To some extent both approaches can be mixed and matched (although I haven’t done that yet) to get the best (or worst?) of both worlds. The effectful approach has a lot of potential and I’m interested to see where this leads to. Only time will tell how the tradeoffs scale to larger programs and whether the benefits outweigh the disadvantages.

Ah, this wouldn’t work - as the continuation would then be lost. But delaying the yield might? Though if the logic depended on order of execution between widgets, this wouldn’t work either.
Edit: And if delaying - the simulation would be delayed, which isn’t wanted.

Yes, I also used this separation of simulation and rendering in the FRP code of niseq too - with each running at independent update rates. This structure is the same as in Elm and MVC.

Though a problem with this structure concerning modern UI’s, is that the display can choose where to render an interactive widget - which makes the event dependent on the display. In FRP you solve this with a fixpoint combinator around the whole program, and in Elm this recursion is hidden from you. How do you think you would solve this?

A continuation should never be lost. Maybe raise another effect that stores the continuation of the widget and disables the listener for some delay? I still don’t see the problem either way. If events occur less than 60/s then no limit is necessary at all as the widgets are updated rarely. If 3 events occur within a single frame, why should I limit the update rate? If this was intentional (e.g. OS hanging) all 3 events should be handled within that frame and the result displayed only once they have been handled.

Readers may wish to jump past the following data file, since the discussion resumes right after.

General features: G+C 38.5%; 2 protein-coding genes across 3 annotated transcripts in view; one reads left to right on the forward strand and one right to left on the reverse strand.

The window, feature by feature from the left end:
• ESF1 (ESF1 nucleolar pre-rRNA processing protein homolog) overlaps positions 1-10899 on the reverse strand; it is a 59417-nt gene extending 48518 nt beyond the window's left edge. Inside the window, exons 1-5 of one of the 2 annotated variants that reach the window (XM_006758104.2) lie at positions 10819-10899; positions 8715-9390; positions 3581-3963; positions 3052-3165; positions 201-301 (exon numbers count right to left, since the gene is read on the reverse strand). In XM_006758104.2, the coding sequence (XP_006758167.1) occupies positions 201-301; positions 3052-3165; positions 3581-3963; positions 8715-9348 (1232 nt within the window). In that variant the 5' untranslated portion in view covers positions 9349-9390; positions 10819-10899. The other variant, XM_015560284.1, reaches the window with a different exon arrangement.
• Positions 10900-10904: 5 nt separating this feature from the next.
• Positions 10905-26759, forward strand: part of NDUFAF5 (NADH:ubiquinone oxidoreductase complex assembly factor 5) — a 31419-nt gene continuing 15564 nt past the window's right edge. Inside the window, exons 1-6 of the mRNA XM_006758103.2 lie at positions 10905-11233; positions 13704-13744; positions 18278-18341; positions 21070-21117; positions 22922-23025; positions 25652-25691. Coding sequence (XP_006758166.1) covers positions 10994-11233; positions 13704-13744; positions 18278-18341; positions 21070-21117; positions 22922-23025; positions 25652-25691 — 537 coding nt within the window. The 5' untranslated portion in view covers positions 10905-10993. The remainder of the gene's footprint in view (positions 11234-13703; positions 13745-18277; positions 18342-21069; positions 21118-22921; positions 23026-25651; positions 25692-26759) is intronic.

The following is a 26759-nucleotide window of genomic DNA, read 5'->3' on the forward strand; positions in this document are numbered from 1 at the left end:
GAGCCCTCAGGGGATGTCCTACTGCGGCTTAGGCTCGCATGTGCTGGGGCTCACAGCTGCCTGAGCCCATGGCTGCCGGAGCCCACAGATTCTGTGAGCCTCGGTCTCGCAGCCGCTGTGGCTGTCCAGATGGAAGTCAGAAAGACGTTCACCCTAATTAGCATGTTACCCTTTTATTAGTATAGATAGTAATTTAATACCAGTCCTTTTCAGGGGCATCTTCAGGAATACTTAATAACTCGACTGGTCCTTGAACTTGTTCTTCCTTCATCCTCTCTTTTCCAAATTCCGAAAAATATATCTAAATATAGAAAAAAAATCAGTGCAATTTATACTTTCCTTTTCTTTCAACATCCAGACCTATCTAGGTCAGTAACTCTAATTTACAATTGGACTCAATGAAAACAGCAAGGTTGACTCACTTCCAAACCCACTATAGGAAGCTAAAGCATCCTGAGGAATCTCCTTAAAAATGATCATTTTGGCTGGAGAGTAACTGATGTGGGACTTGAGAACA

Currently the whole state necessary to display a widget is stored in a widget object that the event loop also has access to. So display can modify the object and the event loop reacts to that. That would be a practical solution on a small scale but that kind of mutability will certainly be hard to reason about.

I can’t really think of a practical example of display influencing event besides animations. Even then I’m not convinced. Generally I would handle anything that might influence event within event. If a button is animated for 100ms before becoming clickable that should IMHO be part of event, not display. (display might still be stateful in addition, event should not be concerned with e.g. keeping track of the percentage of a loading bar for a delay as this does not influence the interaction).
For e.g. resizing events and widgets becoming hidden I would simply have them wait. If a button awaits a click but is hidden there can never land a click on it, ergo it simply waits. Reacting to a resize should also be possible without handling that only in the display loop.

Lastly it should be said that creating the most advanced and beautiful UI is not a goal for this project. Instead I aim to create a framework that is primarily easy to use as a developer and only secondarily offers additional features. I simply think it’s unfeasible for a single person to create a both powerful and simple UI framework. If some rare feature does not work nicely, so be it. As long as I actually finish the framework (: